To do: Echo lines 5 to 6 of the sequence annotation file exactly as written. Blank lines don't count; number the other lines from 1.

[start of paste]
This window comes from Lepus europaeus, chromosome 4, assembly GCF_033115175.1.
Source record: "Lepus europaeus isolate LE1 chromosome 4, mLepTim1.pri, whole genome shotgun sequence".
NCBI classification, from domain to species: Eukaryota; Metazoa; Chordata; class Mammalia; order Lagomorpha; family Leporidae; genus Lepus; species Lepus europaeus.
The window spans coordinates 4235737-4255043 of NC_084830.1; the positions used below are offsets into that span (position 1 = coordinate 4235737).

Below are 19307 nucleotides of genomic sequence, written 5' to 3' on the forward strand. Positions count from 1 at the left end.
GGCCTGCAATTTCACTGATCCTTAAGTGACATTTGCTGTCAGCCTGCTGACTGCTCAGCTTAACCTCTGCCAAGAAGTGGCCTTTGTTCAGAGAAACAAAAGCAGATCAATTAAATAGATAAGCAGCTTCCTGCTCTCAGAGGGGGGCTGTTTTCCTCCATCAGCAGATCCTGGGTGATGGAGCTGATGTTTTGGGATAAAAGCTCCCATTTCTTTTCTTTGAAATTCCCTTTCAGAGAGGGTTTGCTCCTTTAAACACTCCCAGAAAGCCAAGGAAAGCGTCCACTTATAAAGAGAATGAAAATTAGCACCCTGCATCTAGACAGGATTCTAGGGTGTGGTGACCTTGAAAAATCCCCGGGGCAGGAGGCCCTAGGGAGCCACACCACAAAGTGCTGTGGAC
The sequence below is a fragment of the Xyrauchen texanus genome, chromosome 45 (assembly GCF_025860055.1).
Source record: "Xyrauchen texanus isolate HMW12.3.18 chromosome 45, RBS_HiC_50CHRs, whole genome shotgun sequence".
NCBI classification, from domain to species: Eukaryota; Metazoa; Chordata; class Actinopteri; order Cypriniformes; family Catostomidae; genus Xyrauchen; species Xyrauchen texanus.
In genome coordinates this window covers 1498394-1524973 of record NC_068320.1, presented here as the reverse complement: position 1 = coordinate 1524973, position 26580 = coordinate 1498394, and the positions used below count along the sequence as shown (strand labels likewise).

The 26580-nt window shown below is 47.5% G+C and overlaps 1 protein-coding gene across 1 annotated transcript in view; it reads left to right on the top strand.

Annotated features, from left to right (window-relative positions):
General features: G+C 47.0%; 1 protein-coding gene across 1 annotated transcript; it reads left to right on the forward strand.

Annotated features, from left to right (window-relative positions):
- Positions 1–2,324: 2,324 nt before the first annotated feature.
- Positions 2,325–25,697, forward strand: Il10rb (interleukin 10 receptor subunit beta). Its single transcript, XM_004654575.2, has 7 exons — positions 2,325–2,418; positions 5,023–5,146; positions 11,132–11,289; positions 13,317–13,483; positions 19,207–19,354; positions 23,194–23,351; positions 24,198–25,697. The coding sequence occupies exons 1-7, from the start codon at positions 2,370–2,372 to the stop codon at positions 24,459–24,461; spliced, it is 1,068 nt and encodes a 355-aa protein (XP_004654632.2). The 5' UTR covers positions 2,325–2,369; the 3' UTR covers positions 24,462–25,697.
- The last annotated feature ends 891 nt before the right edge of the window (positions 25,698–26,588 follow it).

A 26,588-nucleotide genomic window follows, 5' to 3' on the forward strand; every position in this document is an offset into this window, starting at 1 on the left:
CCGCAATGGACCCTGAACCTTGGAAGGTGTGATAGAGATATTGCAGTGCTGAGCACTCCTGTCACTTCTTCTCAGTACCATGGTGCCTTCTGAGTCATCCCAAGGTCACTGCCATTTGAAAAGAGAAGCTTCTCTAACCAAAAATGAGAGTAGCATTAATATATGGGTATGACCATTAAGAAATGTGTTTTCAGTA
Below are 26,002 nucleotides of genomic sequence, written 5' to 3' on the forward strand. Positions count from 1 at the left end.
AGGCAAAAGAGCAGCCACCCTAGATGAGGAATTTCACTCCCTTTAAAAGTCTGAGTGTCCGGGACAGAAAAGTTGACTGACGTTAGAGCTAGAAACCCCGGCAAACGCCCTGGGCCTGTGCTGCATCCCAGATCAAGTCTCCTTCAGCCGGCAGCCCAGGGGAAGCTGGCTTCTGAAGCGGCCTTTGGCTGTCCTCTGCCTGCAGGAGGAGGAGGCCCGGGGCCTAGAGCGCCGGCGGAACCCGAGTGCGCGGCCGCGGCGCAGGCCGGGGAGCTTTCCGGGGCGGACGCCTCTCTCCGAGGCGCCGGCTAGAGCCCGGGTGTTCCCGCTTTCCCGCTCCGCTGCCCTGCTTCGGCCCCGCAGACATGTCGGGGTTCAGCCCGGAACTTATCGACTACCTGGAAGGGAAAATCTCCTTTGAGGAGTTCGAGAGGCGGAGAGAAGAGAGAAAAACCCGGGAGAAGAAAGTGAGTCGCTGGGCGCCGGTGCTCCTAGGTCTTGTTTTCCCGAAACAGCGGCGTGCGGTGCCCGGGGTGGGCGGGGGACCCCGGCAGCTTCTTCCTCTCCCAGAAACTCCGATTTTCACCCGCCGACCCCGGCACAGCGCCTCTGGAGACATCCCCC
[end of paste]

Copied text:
Below are 19307 nucleotides of genomic sequence, written 5' to 3' on the forward strand. Positions count from 1 at the left end.
GGCCTGCAATTTCACTGATCCTTAAGTGACATTTGCTGTCAGCCTGCTGACTGCTCAGCTTAACCTCTGCCAAGAAGTGGCCTTTGTTCAGAGAAACAAAAGCAGATCAATTAAATAGATAAGCAGCTTCCTGCTCTCAGAGGGGGGCTGTTTTCCTCCATCAGCAGATCCTGGGTGATGGAGCTGATGTTTTGGGATAAAAGCTCCCATTTCTTTTCTTTGAAATTCCCTTTCAGAGAGGGTTTGCTCCTTTAAACACTCCCAGAAAGCCAAGGAAAGCGTCCACTTATAAAGAGAATGAAAATTAGCACCCTGCATCTAGACAGGATTCTAGGGTGTGGTGACCTTGAAAAATCCCCGGGGCAGGAGGCCCTAGGGAGCCACACCACAAAGTGCTGTGGAC